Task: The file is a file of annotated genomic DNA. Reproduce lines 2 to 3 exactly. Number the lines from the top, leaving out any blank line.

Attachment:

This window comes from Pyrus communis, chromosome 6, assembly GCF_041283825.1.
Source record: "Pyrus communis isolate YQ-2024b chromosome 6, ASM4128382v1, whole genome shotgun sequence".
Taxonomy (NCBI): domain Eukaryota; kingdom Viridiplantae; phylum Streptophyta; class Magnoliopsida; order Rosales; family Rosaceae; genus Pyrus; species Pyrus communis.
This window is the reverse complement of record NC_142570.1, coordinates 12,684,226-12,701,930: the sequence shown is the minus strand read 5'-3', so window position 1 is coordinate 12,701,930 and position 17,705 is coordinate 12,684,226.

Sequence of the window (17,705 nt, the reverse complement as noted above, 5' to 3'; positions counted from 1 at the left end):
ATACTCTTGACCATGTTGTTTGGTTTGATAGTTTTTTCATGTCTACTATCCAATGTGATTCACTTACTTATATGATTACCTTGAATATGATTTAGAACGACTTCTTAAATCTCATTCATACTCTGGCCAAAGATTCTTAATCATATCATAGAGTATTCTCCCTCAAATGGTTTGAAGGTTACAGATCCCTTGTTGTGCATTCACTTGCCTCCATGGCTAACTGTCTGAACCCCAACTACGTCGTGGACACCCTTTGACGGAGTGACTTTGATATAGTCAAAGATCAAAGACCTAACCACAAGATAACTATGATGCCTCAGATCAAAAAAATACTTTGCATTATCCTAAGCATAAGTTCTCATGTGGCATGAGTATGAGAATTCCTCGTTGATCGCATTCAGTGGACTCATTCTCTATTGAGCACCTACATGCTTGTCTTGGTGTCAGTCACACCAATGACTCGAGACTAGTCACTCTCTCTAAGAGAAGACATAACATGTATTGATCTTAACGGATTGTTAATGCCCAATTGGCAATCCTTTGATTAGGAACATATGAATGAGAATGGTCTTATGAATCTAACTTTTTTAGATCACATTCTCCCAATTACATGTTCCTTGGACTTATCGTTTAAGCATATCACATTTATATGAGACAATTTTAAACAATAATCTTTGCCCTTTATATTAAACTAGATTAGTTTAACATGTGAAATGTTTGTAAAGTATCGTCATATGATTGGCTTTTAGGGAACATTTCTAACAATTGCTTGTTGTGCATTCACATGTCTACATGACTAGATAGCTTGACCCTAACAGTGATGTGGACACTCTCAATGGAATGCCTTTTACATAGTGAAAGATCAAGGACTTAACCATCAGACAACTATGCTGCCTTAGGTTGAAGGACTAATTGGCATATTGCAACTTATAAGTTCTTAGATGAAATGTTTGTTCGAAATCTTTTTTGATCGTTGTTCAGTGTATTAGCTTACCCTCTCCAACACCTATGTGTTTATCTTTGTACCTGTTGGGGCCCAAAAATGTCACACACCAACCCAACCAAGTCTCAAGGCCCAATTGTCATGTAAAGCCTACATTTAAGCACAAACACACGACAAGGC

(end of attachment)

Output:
Source record: "Pyrus communis isolate YQ-2024b chromosome 6, ASM4128382v1, whole genome shotgun sequence".
Taxonomy (NCBI): domain Eukaryota; kingdom Viridiplantae; phylum Streptophyta; class Magnoliopsida; order Rosales; family Rosaceae; genus Pyrus; species Pyrus communis.